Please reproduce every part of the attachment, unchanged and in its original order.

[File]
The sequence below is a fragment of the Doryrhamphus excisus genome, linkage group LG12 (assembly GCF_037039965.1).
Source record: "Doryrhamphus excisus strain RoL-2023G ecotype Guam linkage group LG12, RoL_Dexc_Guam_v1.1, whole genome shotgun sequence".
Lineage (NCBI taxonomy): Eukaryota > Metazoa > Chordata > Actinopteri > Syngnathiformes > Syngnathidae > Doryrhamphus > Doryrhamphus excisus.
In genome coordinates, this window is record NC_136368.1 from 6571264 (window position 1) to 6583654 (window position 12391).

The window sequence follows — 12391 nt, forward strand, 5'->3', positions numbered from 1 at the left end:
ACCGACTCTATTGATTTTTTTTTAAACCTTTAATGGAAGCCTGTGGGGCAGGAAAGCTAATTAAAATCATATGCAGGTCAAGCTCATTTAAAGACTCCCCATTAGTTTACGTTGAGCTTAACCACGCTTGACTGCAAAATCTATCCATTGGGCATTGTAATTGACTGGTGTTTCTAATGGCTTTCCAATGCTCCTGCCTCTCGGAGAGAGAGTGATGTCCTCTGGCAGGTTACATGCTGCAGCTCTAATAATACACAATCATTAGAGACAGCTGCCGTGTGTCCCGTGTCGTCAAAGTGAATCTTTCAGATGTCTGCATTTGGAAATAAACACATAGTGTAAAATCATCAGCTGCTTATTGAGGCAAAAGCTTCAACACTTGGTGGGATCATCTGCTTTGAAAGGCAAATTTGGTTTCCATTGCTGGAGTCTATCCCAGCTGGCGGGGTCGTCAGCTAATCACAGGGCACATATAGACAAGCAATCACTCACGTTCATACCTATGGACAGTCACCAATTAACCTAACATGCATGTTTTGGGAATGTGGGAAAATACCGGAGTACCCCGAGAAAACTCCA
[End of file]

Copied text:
The sequence below is a fragment of the Doryrhamphus excisus genome, linkage group LG12 (assembly GCF_037039965.1).
Source record: "Doryrhamphus excisus strain RoL-2023G ecotype Guam linkage group LG12, RoL_Dexc_Guam_v1.1, whole genome shotgun sequence".
Lineage (NCBI taxonomy): Eukaryota > Metazoa > Chordata > Actinopteri > Syngnathiformes > Syngnathidae > Doryrhamphus > Doryrhamphus excisus.
In genome coordinates, this window is record NC_136368.1 from 6571264 (window position 1) to 6583654 (window position 12391).

The window sequence follows — 12391 nt, forward strand, 5'->3', positions numbered from 1 at the left end:
ACCGACTCTATTGATTTTTTTTTAAACCTTTAATGGAAGCCTGTGGGGCAGGAAAGCTAATTAAAATCATATGCAGGTCAAGCTCATTTAAAGACTCCCCATTAGTTTACGTTGAGCTTAACCACGCTTGACTGCAAAATCTATCCATTGGGCATTGTAATTGACTGGTGTTTCTAATGGCTTTCCAATGCTCCTGCCTCTCGGAGAGAGAGTGATGTCCTCTGGCAGGTTACATGCTGCAGCTCTAATAATACACAATCATTAGAGACAGCTGCCGTGTGTCCCGTGTCGTCAAAGTGAATCTTTCAGATGTCTGCATTTGGAAATAAACACATAGTGTAAAATCATCAGCTGCTTATTGAGGCAAAAGCTTCAACACTTGGTGGGATCATCTGCTTTGAAAGGCAAATTTGGTTTCCATTGCTGGAGTCTATCCCAGCTGGCGGGGTCGTCAGCTAATCACAGGGCACATATAGACAAGCAATCACTCACGTTCATACCTATGGACAGTCACCAATTAACCTAACATGCATGTTTTGGGAATGTGGGAAAATACCGGAGTACCCCGAGAAAACTCCA